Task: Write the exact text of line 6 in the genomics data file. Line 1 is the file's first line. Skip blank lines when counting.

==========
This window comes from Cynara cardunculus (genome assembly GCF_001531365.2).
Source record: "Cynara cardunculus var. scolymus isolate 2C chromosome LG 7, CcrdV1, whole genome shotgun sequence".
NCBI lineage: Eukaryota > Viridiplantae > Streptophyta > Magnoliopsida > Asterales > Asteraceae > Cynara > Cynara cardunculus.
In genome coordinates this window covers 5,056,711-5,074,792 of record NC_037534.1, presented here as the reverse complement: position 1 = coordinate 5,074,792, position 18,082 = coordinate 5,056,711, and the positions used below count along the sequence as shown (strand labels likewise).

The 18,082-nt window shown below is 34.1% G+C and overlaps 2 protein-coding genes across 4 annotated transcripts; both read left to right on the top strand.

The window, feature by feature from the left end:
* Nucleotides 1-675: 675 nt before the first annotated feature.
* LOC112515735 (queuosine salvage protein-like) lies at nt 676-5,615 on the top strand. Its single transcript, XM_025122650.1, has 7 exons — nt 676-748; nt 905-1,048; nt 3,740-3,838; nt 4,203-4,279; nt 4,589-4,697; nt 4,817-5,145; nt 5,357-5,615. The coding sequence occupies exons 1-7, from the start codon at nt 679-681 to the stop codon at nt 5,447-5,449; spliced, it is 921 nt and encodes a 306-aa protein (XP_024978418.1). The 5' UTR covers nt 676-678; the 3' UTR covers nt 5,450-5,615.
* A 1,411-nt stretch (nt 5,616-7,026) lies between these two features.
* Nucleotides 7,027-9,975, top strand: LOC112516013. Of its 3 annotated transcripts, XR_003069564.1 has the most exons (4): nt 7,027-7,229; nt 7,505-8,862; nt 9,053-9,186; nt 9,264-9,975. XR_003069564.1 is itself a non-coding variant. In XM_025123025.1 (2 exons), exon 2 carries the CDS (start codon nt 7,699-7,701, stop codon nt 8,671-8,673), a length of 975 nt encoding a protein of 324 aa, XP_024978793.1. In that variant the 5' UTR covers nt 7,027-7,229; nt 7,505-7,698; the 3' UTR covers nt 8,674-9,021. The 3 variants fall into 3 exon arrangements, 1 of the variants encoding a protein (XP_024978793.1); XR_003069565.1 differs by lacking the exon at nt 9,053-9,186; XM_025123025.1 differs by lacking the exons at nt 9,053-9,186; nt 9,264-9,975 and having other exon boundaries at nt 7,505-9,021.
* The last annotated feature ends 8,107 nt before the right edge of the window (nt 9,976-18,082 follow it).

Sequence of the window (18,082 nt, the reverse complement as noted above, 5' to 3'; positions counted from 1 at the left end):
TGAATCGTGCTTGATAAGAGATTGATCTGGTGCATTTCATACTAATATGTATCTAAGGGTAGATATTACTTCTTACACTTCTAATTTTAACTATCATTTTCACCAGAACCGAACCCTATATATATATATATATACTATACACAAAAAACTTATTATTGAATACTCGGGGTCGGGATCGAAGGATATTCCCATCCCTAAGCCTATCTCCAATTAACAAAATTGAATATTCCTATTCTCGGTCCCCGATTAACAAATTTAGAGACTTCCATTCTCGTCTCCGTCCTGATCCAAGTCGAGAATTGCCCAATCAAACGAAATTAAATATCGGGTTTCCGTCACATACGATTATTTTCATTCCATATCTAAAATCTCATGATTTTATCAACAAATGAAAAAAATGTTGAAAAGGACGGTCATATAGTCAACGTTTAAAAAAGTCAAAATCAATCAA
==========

The window, feature by feature from the left end: